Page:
• Avoid trans-fats, lard and most animal or vegetable oils. Cook primarily with olive oil and canola oil.
  • Politely say no to fried foods.
  • Reduce excessive sodium intake so you learn to taste the subtle natural saltiness of foods. Most canned goods and frozen or boxed prepared foods are loaded with sodium, often more than a whole days worth in one serving. Remove your salt shaker from the table, and cook with a limited amount of sea salt.
  • Make fruits, vegetables, grains and legumes (beans) the core of your diet. Fresh, organic or locally grown is ideal, but frozen organic fruits and vegetables can supplement the fresh.
  • A small amount of natural dried fruits is fine, but they’re naturally high in sugars so don’t overdo it. Make sure extra sugar has not been added!
  • Natural and organic nuts and seeds should be included in your diet (ideally raw or minimally processed; watch out for the unhealthy oils and salt that many nuts and seeds are processed with).
  • Salads can be high in calories if you add creamy dressings. Dress with oil and vinegar, lemon juice, or very small amounts of other dressings.
  • If you do choose to eat meat, poultry or seafood choose organic and free-range whenever possible. Standard farm-raised meat, poultry and fish are loaded with chemicals, hormones and antibiotics that wreak havoc on your body’s health systems.
  • Reduce or eliminate dairy consumption. If you do eat dairy products, select plain natural or organic yogurt, limited natural and organic cheeses, and goat milk yogurt and cheese. Replace milk on your cereal with soy or better yet rice drinks.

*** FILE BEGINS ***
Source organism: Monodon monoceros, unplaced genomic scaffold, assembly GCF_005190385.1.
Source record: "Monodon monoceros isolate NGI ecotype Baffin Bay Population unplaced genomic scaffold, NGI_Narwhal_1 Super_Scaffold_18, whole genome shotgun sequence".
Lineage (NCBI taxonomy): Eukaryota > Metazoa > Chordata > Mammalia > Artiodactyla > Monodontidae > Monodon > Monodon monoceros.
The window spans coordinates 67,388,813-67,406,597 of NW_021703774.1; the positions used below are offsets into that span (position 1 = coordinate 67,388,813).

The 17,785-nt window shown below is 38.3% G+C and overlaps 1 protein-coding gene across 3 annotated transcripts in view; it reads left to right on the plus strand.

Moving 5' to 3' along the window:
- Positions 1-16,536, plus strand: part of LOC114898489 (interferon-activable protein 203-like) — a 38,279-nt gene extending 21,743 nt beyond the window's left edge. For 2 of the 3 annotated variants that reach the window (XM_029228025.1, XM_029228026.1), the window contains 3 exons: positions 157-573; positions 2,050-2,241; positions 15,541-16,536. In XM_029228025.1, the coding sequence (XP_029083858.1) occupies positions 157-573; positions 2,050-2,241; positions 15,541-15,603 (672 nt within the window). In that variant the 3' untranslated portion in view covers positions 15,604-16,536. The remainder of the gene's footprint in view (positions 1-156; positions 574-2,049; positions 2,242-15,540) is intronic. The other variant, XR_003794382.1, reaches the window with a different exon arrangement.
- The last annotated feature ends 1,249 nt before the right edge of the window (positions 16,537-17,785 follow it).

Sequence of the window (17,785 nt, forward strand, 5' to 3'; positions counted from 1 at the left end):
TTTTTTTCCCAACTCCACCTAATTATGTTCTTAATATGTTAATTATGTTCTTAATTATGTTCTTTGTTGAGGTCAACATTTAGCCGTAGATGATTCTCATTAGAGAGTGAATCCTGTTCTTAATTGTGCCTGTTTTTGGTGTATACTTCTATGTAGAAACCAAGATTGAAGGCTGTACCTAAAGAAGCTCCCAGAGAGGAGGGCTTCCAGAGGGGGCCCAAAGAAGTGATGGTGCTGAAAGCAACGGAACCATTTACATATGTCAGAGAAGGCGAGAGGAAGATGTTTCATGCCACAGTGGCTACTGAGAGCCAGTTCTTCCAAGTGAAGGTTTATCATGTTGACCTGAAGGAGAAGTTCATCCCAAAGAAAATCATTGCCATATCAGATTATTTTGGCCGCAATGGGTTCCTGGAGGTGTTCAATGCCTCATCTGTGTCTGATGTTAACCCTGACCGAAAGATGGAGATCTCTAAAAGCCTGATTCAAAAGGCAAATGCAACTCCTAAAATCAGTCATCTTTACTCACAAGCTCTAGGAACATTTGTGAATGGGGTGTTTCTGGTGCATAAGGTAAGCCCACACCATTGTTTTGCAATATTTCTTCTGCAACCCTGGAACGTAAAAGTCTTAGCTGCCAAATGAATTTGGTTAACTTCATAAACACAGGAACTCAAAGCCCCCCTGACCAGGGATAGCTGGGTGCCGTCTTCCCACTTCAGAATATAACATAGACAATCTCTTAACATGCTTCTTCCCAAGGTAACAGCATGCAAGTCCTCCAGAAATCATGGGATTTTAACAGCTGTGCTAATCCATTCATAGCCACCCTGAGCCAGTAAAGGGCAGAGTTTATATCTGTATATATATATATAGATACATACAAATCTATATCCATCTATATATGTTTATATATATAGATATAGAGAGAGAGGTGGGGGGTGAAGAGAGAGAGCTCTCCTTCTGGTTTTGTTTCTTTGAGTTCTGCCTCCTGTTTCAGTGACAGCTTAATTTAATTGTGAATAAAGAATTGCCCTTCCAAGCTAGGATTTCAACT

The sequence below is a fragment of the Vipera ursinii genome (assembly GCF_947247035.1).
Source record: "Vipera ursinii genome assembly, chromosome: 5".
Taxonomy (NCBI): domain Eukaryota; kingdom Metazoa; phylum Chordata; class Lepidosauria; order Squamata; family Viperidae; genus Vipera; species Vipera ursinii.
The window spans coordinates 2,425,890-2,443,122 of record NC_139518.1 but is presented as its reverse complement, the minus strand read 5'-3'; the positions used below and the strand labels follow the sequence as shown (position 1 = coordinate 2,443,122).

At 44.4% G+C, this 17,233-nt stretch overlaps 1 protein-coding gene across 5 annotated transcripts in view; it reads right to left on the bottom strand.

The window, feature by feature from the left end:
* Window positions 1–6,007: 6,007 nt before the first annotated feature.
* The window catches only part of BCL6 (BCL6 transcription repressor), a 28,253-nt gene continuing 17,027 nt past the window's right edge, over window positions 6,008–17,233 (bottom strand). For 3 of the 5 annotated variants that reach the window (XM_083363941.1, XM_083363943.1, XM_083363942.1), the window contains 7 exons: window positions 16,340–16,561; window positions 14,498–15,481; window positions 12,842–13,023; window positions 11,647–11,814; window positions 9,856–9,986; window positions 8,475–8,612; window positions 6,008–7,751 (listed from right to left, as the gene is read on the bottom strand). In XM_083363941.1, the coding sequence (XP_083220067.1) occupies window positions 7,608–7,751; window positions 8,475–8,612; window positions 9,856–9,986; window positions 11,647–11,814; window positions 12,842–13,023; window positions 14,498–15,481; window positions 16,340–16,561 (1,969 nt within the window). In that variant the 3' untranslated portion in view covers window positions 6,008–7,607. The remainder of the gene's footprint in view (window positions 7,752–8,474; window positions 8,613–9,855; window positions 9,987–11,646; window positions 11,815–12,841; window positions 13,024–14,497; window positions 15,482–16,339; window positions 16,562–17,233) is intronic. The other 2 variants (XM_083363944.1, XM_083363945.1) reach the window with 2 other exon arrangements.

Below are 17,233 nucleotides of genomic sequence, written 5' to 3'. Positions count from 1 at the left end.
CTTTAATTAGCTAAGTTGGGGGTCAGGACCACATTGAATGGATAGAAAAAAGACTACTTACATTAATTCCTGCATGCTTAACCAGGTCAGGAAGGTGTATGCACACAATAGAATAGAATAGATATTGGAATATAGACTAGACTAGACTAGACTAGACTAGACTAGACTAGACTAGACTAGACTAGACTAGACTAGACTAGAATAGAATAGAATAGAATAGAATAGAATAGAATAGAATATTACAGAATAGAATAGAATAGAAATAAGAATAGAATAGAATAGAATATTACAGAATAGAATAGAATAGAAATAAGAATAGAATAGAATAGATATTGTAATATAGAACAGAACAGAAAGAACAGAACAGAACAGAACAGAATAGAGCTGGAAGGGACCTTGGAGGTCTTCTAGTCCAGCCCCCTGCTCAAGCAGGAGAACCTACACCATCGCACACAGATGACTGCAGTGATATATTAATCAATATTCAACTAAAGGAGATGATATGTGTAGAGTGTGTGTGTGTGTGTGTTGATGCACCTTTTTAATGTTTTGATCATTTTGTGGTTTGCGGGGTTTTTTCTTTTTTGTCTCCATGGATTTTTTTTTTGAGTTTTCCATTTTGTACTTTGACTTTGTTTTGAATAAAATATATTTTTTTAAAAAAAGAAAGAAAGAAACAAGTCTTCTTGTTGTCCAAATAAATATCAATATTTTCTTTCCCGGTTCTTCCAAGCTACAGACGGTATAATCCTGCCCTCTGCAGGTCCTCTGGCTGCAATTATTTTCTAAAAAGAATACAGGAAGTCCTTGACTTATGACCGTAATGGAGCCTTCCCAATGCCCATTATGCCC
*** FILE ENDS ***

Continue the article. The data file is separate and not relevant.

• Limit egg consumption, and select free-range and organic eggs.
  • To preserve the nutritional benefits of vegetables and fruits, cook by steaming or lightly stir-frying them, or eat them raw (be careful eating too much raw food in the winter).
  • For most people, smaller portions eaten more frequently are superior to large portions.
  • For most people, larger meals should be eaten in the morning and afternoon, avoiding very large meals late at night.
  • Snacking when you are truly hungry is normal and fine. Knowing this, keep healthy snacks available (fruits, nuts, seeds, etc.) so you aren’t inclined towards the junk snack foods that are pervasive in our work places and stores.
  • If you stock your home with junk foods, someone is going to eat them. Why willingly sabotage your health and well-being or that of your family members? Stock up on nutritious yet delicious foods instead of junk.
  • Eliminate or dramatically reduce the frequency at which you eat at fast food restaurants.
  • Allow yourself to re-program your taste buds to appreciate the subtle natural flavors of foods. The chemical flavor enhancers used by fast food restaurants and packaged food distributors have dulled your taste buds—but not killed them!
  • Remember that food is meant to nourish the body, not the mind. Find other meaningful ways to nourish your mind—studying, volunteering, socializing with positive people, working on meaningful projects—and you will be less inclined to overeat due to depression, boredom, and the like.